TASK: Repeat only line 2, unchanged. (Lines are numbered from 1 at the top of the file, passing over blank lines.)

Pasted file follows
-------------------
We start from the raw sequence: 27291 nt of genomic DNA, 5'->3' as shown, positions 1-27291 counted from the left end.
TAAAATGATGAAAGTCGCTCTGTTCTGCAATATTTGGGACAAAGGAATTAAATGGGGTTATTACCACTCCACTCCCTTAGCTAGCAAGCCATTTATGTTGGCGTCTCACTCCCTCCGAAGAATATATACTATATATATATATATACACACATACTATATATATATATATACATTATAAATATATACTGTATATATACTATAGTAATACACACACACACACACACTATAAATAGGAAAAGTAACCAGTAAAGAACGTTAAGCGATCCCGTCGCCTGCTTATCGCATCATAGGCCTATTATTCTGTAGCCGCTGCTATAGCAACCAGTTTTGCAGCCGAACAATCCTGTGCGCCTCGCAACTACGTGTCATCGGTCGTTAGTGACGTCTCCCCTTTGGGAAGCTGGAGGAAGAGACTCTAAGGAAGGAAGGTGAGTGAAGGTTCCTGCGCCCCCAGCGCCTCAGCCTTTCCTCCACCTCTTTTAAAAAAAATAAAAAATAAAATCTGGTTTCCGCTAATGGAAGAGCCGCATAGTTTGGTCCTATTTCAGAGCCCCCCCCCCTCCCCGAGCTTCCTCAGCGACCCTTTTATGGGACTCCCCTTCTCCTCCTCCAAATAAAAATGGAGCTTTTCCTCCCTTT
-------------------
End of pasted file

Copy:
TAAAATGATGAAAGTCGCTCTGTTCTGCAATATTTGGGACAAAGGAATTAAATGGGGTTATTACCACTCCACTCCCTTAGCTAGCAAGCCATTTATGTTGGCGTCTCACTCCCTCCGAAGAATATATACTATATATATATATATACACACATACTATATATATATATATACATTATAAATATATACTGTATATATACTATAGTAATACACACACACACACACACTATAAATAGGAAAAGTAACCAGTAAAGAACGTTAAGCGATCCCGTCGCCTGCTTATCGCATCATAGGCCTATTATTCTGTAGCCGCTGCTATAGCAACCAGTTTTGCAGCCGAACAATCCTGTGCGCCTCGCAACTACGTGTCATCGGTCGTTAGTGACGTCTCCCCTTTGGGAAGCTGGAGGAAGAGACTCTAAGGAAGGAAGGTGAGTGAAGGTTCCTGCGCCCCCAGCGCCTCAGCCTTTCCTCCACCTCTTTTAAAAAAAATAAAAAATAAAATCTGGTTTCCGCTAATGGAAGAGCCGCATAGTTTGGTCCTATTTCAGAGCCCCCCCCCCTCCCCGAGCTTCCTCAGCGACCCTTTTATGGGACTCCCCTTCTCCTCCTCCAAATAAAAATGGAGCTTTTCCTCCCTTT